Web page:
To extend this idea further, Einstein considered what would happen if the windowless space capsule (or elevator, in his original thought experiment) were accelerated at a constant rate somewhere out in deep space. As the capsule accelerates, it pushes the astronaut in a certain direction, which she will regard as “upward.” She’ll be able to stand on the “downward” side of the capsule, which pushes on her feet as the capsule accelerates. To her, the situation feels exactly as though she is standing on the surface of a planet. If she drops something, it will appear to fall toward her feet, since her feet are accelerating upward toward the object. Moreover, all objects will appear to fall at the same rate. If the spacecraft happens to be accelerating at a rate of 9.8m/s^{2} (the same rate at which objects fall near Earth’s surface), the astronaut might think that her windowless space capsule is still at rest on the launchpad, rather than accelerating out in deep space. (Perhaps she dozed off before the countdown, and has just woken from a long nap.)

In fact, no experiment performed inside the capsule will tell the astronaut whether she is at rest in a gravitational field, or accelerating in deep space. So long as the spacecraft’s acceleration is *constant* (i.e., it doesn’t change magnitude or direction), things inside the spacecraft will behave exactly as though they are in a uniform gravitational field—a field in which the strength and direction of the gravitational force is the same everywhere. A planet’s gravitational field isn’t really uniform. Earth’s gravitational force decreases with altitude; and since it pulls toward Earth’s center, the direction of this force also varies from one place to another. If the astronaut’s spacecraft is very large, she may be able to detect these tiny differences in the gravitational pull at different locations inside her spacecraft. But in a sufficiently small capsule, she wouldn’t be able to detect these differences, and it will seem as though she’s in a uniform gravitational field. There is no physical difference between the two. This is known as the equivalence principle:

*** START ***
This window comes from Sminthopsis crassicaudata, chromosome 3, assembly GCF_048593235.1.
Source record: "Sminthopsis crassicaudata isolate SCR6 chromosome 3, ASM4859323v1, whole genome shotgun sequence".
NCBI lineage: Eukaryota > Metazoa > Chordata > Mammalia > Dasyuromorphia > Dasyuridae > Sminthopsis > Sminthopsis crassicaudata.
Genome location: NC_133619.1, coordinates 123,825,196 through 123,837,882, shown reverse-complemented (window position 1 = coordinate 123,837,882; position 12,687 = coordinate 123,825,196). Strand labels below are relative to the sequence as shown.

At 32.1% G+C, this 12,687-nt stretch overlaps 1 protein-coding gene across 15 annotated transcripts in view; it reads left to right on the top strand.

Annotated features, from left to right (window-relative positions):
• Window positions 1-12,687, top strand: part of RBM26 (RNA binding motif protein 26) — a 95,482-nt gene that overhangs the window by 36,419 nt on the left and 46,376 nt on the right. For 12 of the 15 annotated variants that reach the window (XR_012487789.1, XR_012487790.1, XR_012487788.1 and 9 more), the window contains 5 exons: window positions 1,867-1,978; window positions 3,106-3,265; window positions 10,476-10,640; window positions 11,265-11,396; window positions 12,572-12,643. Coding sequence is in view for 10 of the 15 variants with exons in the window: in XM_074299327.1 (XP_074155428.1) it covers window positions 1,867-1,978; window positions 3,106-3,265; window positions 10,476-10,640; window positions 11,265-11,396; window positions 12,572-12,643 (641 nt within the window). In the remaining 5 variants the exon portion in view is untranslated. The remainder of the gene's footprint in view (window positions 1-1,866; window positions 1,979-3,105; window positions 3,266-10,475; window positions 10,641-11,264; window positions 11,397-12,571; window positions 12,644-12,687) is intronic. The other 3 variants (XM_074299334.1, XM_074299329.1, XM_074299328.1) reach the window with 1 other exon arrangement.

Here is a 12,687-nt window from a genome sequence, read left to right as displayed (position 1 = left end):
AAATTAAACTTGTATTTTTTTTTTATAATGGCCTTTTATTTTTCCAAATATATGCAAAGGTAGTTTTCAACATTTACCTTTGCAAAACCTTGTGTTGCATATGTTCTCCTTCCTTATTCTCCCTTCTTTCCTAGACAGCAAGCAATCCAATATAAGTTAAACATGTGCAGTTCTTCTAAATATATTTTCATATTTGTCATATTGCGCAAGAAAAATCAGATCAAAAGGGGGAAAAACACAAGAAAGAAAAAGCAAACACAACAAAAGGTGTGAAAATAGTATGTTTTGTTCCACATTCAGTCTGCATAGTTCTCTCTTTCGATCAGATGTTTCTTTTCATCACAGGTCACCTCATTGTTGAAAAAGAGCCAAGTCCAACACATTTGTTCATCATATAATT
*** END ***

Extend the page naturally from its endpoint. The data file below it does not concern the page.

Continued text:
Constant acceleration is physically equivalent to a uniform gravitational field.

This simple idea is the foundation of Einstein’s theory of gravity. As we saw with Einstein’s previous theory, however, simple ideas can have complex implications. It took Einstein years to work out the details of his new theory, and he had to recruit his friend Marcel Grossmann to help him with the complicated mathematics needed to describe it precisely. In what follows, I’ll leave the mathematical complexities aside and give a basic overview of the theory’s fascinating ramifications.